As a family child care provider, you know the children in your home well and can facilitate helping children build peer relationships and friendships. Some ways to do this include:
- Pair children to take turns with a new musical instrument.
- Create small groups of mixed-age children to read a book together.
- Teach young children to respond to a peer’s request to play.
- Extend play by adding new materials to an ongoing pretend play activity.
- Create personalized social stories or scripts to assist children who have difficulty with transitions, new routines, or recalling what happens next.
- Redirect children when they engage in challenging behavior.
As a family child care provider, you have the wonderful opportunity to communicate with each child’s family on a daily basis. Families are a wonderful resource when you are planning activities that promote social-emotional development. Parents know their children best and can inform you about their child’s interests, family outings, pets, and other news that can enhance your relationship with each child. Posting family pictures of your own family and the families of the children you care for helps make your home warm and nurturing.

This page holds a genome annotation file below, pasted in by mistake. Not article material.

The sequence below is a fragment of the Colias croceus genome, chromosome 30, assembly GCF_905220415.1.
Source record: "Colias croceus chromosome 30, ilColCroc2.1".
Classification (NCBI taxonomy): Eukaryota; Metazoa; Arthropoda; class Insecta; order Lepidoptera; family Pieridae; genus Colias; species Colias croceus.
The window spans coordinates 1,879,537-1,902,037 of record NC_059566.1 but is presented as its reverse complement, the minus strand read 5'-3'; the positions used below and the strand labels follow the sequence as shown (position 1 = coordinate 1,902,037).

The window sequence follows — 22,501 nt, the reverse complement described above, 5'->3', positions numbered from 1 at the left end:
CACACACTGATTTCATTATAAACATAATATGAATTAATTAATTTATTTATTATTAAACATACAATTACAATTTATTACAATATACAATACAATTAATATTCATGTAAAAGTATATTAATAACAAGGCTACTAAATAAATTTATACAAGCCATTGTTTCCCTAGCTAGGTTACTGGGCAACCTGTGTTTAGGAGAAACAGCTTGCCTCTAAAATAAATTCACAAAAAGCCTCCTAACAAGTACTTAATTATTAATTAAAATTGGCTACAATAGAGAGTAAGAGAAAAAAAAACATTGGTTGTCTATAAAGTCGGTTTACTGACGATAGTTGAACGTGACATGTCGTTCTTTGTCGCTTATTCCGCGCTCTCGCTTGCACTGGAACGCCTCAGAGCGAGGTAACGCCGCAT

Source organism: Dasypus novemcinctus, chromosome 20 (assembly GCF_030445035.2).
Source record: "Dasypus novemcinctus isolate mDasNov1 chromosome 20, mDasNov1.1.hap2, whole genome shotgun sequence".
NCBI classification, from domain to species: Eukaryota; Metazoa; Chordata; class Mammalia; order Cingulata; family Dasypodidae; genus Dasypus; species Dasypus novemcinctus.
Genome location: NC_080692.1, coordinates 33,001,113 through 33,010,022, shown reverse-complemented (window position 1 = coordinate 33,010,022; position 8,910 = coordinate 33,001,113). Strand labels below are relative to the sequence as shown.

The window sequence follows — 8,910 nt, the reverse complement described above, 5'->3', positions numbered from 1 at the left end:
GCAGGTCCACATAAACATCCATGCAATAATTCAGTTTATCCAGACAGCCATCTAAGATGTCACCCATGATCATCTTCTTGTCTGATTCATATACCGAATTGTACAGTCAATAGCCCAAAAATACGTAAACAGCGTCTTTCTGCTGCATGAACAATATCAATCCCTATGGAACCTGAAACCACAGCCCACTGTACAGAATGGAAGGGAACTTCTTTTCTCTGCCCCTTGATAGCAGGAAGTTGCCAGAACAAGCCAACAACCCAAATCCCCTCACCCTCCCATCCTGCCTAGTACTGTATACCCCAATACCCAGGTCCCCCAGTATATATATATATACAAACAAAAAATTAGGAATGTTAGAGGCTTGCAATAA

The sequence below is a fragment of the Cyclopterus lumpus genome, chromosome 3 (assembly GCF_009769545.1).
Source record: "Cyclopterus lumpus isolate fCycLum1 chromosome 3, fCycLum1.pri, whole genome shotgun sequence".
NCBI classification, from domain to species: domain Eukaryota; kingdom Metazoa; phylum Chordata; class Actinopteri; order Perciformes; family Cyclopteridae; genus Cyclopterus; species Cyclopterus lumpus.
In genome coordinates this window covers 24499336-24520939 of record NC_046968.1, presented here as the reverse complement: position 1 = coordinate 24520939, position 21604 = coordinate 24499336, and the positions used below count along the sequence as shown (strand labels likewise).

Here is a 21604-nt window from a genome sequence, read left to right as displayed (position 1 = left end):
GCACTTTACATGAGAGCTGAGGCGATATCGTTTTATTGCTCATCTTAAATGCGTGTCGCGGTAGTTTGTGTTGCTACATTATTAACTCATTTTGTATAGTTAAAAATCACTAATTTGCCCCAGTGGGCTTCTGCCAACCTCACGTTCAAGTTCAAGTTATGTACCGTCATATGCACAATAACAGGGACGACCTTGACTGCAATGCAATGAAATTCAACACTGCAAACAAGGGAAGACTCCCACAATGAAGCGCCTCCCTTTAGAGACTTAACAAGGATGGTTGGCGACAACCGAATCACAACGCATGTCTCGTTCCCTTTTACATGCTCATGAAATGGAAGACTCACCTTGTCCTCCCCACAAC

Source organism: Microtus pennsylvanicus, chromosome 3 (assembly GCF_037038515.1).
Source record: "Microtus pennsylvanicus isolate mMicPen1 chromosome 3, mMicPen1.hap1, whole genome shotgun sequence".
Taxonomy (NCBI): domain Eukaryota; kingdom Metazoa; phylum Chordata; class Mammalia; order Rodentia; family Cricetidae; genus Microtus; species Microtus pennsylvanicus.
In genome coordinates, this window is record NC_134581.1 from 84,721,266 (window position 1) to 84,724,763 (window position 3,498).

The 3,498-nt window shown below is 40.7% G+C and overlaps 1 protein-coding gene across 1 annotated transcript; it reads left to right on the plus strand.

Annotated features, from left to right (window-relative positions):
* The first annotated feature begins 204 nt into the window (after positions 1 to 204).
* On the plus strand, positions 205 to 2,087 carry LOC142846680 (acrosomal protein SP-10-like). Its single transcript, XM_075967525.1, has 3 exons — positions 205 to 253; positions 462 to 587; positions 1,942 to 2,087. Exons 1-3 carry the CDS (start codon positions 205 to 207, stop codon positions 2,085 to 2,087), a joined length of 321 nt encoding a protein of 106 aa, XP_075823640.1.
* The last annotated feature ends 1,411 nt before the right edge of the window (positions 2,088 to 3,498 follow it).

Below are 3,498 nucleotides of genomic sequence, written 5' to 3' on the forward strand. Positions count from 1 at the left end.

Take time each day to speak positively to and about the families of the children in your care. Your relationship with a family helps enhance their child’s social-emotional development. You are an important adult in their child’s life. Children need to see the important adults in their lives (parents and caregivers) talking and treating each other respectfully. Talking to children about the positive things their families do or say will also help to enhance the social-emotional skills of each child.